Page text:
But she couldn’t say whether there was local resistance to the Nazi occupation, or if there was any nearby fighting that may have contributed to the eventual French victory over the Nazis.
Her memories of the time had blanks, and justifiably so; she was only 8 when the Occupation ended.
Born in 1940, the year the Nazi Occupation began, Jannik stipulated that she could not assist us in our quest of reconstruction, as she was too young at the time to remember anything of substance.
But despite her lack of memories, she would drive us to their hometown and help to arrange our reunions.
And, like with many children, her parents no doubt spared her some of the war’s harsher truths.
Since the liberation in August 1944, her already-constricted memories were inundated with a national narrative of underground resistance and unity.
As a protest against the occupiers, in November 1940, some 3,000 Parisian high school students marched around the Arc de Triomphe while belting the anthem.
The students were promptly arrested, as singing the song was declared a blatant act of resistance. “When there were alerts for the bombs, we had to climb below into the cellars to hide, and we sang songs there,” she answered, “but I don’t remember which ones.” “We sang .” Mémé sang a familiar melody set to lyrics about the lies of Philippe Henriot, the Vichy government minister for propaganda.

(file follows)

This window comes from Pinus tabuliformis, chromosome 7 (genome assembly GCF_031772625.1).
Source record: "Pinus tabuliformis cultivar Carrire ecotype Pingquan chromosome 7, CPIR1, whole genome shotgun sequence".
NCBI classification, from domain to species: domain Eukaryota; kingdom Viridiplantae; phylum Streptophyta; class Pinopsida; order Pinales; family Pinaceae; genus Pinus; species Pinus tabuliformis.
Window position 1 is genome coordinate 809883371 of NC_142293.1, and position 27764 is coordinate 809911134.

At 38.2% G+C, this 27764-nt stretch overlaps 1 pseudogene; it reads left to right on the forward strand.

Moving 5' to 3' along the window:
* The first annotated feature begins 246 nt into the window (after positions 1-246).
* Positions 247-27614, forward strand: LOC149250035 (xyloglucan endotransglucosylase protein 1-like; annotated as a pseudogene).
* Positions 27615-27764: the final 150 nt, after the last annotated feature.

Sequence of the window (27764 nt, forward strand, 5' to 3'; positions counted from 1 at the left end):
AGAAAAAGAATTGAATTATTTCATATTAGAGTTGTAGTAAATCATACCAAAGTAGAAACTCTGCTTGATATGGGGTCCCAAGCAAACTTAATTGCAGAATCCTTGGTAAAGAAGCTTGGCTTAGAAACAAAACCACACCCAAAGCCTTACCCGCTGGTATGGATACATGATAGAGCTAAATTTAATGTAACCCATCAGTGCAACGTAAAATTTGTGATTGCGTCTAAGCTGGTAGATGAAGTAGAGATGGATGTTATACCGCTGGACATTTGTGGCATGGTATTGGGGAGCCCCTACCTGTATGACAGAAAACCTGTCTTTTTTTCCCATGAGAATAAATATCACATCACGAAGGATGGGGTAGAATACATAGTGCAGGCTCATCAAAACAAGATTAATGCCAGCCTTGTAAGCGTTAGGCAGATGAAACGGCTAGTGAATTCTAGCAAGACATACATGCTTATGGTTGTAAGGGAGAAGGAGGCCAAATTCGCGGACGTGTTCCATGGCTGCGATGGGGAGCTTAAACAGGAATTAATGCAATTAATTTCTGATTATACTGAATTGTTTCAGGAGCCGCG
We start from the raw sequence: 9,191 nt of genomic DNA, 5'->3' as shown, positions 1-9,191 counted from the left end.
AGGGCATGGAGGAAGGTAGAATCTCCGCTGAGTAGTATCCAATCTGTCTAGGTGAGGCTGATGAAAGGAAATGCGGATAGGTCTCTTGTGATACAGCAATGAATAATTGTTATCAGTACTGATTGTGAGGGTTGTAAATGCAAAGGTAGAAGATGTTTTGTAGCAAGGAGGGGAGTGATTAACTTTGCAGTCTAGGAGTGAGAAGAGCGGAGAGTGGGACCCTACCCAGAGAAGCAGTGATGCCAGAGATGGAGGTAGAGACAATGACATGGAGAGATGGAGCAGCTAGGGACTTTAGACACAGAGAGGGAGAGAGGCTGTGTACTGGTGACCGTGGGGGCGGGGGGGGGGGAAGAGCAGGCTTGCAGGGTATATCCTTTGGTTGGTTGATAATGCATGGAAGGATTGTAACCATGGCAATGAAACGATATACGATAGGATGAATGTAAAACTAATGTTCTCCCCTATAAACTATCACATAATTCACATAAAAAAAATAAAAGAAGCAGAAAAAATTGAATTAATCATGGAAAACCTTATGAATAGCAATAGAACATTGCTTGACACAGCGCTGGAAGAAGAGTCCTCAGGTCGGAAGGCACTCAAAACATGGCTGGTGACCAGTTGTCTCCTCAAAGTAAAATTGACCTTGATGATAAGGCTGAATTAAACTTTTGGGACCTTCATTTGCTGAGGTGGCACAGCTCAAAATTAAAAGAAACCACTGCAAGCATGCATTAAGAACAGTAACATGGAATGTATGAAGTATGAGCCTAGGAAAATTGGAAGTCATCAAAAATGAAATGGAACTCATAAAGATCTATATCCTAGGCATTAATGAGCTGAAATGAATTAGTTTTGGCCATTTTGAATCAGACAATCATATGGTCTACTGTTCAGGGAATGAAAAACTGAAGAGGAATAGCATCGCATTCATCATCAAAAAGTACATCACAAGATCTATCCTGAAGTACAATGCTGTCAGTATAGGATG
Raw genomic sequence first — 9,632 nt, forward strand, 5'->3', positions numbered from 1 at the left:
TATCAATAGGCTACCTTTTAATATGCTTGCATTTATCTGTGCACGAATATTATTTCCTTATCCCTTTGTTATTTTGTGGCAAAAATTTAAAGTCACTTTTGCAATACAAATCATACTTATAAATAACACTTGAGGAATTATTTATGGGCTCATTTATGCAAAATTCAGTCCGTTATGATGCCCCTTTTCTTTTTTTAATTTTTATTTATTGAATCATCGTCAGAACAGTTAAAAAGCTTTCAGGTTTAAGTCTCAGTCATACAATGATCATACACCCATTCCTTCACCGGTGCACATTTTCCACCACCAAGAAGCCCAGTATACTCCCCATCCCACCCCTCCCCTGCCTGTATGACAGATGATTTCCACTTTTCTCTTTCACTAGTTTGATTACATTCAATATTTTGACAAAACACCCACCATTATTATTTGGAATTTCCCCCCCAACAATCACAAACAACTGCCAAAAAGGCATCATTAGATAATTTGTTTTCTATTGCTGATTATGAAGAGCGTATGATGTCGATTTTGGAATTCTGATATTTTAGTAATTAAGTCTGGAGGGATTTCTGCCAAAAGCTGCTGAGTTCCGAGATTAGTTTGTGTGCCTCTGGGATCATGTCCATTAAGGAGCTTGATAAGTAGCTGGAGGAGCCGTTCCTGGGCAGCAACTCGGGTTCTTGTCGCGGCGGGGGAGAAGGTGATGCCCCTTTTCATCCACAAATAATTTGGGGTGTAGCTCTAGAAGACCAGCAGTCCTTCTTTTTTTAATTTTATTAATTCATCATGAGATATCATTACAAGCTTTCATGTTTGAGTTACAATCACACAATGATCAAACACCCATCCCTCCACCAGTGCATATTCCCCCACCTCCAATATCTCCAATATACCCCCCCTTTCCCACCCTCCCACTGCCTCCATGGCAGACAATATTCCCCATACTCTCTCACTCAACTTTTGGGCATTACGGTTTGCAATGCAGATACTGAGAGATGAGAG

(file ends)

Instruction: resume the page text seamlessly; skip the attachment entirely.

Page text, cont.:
More than 200,000 documents, formerly available only to select scholars and officials, became open to the public after 76 years of secrecy.When I visited her in her home in London, Ontario, in the spring of 2016, before our trip, she said of the French police and Nazi occupiers: “They wouldn’t have done anything at all.” In fact, she continued, “They were probably instructed not to create problems.” When I asked her to expand, Mémé warmly recalled a German officer who had approached her on the way home from primary school.“This German asked if he could hug me,” she recollected.Born in a Catholic family in 1936, my grandmother—I call her Mémé— was only 4 years old when Nazi soldiers entered the area.Her town, she stated, had been relatively untouched by the atrocities of WWII.